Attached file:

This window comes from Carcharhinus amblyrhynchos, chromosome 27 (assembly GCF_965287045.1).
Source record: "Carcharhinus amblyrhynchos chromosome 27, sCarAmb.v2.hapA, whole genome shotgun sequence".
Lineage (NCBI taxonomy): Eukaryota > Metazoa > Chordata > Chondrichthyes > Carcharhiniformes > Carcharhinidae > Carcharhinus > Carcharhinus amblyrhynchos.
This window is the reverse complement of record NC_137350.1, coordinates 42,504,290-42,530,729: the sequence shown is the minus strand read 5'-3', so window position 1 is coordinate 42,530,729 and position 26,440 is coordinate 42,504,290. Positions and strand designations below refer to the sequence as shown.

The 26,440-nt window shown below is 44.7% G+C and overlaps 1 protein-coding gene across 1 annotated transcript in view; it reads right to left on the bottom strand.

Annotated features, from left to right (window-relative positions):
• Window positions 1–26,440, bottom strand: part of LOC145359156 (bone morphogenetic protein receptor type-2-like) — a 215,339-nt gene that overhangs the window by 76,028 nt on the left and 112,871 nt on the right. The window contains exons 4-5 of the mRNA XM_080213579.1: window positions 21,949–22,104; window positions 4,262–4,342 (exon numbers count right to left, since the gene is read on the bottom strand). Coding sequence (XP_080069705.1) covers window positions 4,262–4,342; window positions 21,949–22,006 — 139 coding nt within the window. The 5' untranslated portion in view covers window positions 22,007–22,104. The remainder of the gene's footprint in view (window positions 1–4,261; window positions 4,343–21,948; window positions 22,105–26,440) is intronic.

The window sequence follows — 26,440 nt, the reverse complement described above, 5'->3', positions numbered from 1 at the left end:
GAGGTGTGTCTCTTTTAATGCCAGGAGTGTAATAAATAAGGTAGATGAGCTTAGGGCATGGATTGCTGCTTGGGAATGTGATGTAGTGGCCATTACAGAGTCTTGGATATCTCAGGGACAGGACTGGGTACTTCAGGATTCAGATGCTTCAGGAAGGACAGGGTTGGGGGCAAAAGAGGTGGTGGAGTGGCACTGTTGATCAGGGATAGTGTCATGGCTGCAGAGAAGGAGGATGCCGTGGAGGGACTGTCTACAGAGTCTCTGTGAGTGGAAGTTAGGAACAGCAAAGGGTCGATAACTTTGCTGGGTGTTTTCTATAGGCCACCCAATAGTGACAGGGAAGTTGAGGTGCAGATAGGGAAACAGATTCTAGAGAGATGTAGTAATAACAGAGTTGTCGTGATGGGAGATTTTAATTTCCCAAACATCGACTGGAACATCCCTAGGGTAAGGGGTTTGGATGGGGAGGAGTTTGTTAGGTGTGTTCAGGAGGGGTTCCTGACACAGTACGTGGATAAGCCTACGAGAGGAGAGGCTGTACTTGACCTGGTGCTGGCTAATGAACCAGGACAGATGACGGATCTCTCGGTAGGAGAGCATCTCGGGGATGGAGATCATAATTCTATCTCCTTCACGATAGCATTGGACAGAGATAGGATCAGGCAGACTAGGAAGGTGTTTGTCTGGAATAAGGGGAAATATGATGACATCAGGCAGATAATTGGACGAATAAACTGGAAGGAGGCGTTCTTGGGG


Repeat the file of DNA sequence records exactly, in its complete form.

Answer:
This window comes from Carcharhinus amblyrhynchos, chromosome 27 (assembly GCF_965287045.1).
Source record: "Carcharhinus amblyrhynchos chromosome 27, sCarAmb.v2.hapA, whole genome shotgun sequence".
Lineage (NCBI taxonomy): Eukaryota > Metazoa > Chordata > Chondrichthyes > Carcharhiniformes > Carcharhinidae > Carcharhinus > Carcharhinus amblyrhynchos.
This window is the reverse complement of record NC_137350.1, coordinates 42,504,290-42,530,729: the sequence shown is the minus strand read 5'-3', so window position 1 is coordinate 42,530,729 and position 26,440 is coordinate 42,504,290. Positions and strand designations below refer to the sequence as shown.

The 26,440-nt window shown below is 44.7% G+C and overlaps 1 protein-coding gene across 1 annotated transcript in view; it reads right to left on the bottom strand.

Annotated features, from left to right (window-relative positions):
• Window positions 1–26,440, bottom strand: part of LOC145359156 (bone morphogenetic protein receptor type-2-like) — a 215,339-nt gene that overhangs the window by 76,028 nt on the left and 112,871 nt on the right. The window contains exons 4-5 of the mRNA XM_080213579.1: window positions 21,949–22,104; window positions 4,262–4,342 (exon numbers count right to left, since the gene is read on the bottom strand). Coding sequence (XP_080069705.1) covers window positions 4,262–4,342; window positions 21,949–22,006 — 139 coding nt within the window. The 5' untranslated portion in view covers window positions 22,007–22,104. The remainder of the gene's footprint in view (window positions 1–4,261; window positions 4,343–21,948; window positions 22,105–26,440) is intronic.

The window sequence follows — 26,440 nt, the reverse complement described above, 5'->3', positions numbered from 1 at the left end:
GAGGTGTGTCTCTTTTAATGCCAGGAGTGTAATAAATAAGGTAGATGAGCTTAGGGCATGGATTGCTGCTTGGGAATGTGATGTAGTGGCCATTACAGAGTCTTGGATATCTCAGGGACAGGACTGGGTACTTCAGGATTCAGATGCTTCAGGAAGGACAGGGTTGGGGGCAAAAGAGGTGGTGGAGTGGCACTGTTGATCAGGGATAGTGTCATGGCTGCAGAGAAGGAGGATGCCGTGGAGGGACTGTCTACAGAGTCTCTGTGAGTGGAAGTTAGGAACAGCAAAGGGTCGATAACTTTGCTGGGTGTTTTCTATAGGCCACCCAATAGTGACAGGGAAGTTGAGGTGCAGATAGGGAAACAGATTCTAGAGAGATGTAGTAATAACAGAGTTGTCGTGATGGGAGATTTTAATTTCCCAAACATCGACTGGAACATCCCTAGGGTAAGGGGTTTGGATGGGGAGGAGTTTGTTAGGTGTGTTCAGGAGGGGTTCCTGACACAGTACGTGGATAAGCCTACGAGAGGAGAGGCTGTACTTGACCTGGTGCTGGCTAATGAACCAGGACAGATGACGGATCTCTCGGTAGGAGAGCATCTCGGGGATGGAGATCATAATTCTATCTCCTTCACGATAGCATTGGACAGAGATAGGATCAGGCAGACTAGGAAGGTGTTTGTCTGGAATAAGGGGAAATATGATGACATCAGGCAGATAATTGGACGAATAAACTGGAAGGAGGCGTTCTTGGGG